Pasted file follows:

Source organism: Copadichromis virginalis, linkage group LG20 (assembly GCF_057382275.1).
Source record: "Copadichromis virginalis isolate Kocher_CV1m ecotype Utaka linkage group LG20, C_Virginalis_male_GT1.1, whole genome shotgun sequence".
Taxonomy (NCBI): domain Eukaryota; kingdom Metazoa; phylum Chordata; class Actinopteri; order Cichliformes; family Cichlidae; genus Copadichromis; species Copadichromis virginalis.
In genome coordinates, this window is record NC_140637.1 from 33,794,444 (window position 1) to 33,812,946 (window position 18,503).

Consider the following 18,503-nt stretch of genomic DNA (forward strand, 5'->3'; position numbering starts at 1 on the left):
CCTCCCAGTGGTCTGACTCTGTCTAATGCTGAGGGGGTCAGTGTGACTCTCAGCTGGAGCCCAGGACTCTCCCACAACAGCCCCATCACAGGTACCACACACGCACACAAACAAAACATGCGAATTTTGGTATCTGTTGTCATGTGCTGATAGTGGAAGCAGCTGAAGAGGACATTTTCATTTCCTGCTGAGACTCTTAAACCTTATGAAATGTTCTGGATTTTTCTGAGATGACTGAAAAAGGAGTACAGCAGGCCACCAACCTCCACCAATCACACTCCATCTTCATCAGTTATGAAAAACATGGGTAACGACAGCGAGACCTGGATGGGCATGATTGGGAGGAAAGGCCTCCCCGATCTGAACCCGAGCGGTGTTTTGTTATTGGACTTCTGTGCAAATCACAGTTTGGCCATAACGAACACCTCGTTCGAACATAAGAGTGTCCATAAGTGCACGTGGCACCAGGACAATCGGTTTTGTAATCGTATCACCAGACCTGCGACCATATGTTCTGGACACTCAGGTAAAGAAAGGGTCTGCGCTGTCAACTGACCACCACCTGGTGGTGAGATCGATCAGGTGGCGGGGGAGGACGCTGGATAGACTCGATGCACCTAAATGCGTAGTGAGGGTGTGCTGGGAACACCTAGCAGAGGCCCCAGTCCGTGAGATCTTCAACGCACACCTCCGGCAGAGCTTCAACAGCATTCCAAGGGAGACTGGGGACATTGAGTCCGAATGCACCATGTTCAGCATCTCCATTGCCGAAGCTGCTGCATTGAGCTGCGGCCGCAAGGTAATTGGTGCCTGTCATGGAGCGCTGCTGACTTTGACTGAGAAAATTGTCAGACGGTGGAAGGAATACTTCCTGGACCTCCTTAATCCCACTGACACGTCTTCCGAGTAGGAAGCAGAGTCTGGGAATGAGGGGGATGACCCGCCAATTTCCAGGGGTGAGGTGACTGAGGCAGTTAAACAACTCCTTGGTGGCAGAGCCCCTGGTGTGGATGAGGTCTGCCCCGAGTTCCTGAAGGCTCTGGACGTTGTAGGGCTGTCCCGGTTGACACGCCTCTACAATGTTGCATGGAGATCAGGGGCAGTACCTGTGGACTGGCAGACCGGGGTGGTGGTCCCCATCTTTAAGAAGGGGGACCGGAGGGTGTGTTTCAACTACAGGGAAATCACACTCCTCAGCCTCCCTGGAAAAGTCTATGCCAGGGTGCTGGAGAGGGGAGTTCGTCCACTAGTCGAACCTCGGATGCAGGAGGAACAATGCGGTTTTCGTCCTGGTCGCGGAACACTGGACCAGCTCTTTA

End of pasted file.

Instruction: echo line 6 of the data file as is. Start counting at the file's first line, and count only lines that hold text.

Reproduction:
CCTCCCAGTGGTCTGACTCTGTCTAATGCTGAGGGGGTCAGTGTGACTCTCAGCTGGAGCCCAGGACTCTCCCACAACAGCCCCATCACAGGTACCACACACGCACACAAACAAAACATGCGAATTTTGGTATCTGTTGTCATGTGCTGATAGTGGAAGCAGCTGAAGAGGACATTTTCATTTCCTGCTGAGACTCTTAAACCTTATGAAATGTTCTGGATTTTTCTGAGATGACTGAAAAAGGAGTACAGCAGGCCACCAACCTCCACCAATCACACTCCATCTTCATCAGTTATGAAAAACATGGGTAACGACAGCGAGACCTGGATGGGCATGATTGGGAGGAAAGGCCTCCCCGATCTGAACCCGAGCGGTGTTTTGTTATTGGACTTCTGTGCAAATCACAGTTTGGCCATAACGAACACCTCGTTCGAACATAAGAGTGTCCATAAGTGCACGTGGCACCAGGACAATCGGTTTTGTAATCGTATCACCAGACCTGCGACCATATGTTCTGGACACTCAGGTAAAGAAAGGGTCTGCGCTGTCAACTGACCACCACCTGGTGGTGAGATCGATCAGGTGGCGGGGGAGGACGCTGGATAGACTCGATGCACCTAAATGCGTAGTGAGGGTGTGCTGGGAACACCTAGCAGAGGCCCCAGTCCGTGAGATCTTCAACGCACACCTCCGGCAGAGCTTCAACAGCATTCCAAGGGAGACTGGGGACATTGAGTCCGAATGCACCATGTTCAGCATCTCCATTGCCGAAGCTGCTGCATTGAGCTGCGGCCGCAAGGTAATTGGTGCCTGTCATGGAGCGCTGCTGACTTTGACTGAGAAAATTGTCAGACGGTGGAAGGAATACTTCCTGGACCTCCTTAATCCCACTGACACGTCTTCCGAGTAGGAAGCAGAGTCTGGGAATGAGGGGGATGACCCGCCAATTTCCAGGGGTGAGGTGACTGAGGCAGTTAAACAACTCCTTGGTGGCAGAGCCCCTGGTGTGGATGAGGTCTGCCCCGAGTTCCTGAAGGCTCTGGACGTTGTAGGGCTGTCCCGGTTGACACGCCTCTACAATGTTGCATGGAGATCAGGGGCAGTACCTGTGGACTGGCAGACCGGGGTGGTGGTCCCCATCTTTAAGAAGGGGGACCGGAGGGTGTGTTTCAACTACAGGGAAATCACACTCCTCAGCCTCCCTGGAAAAGTCTATGCCAGGGTGCTGGAGAGGGGAGTTCGTCCACTAGTCGAACCTCGGATGCAGGAGGAACAATGCGGTTTTCGTCCTGGTCGCGGAACACTGGACCAGCTCTTTA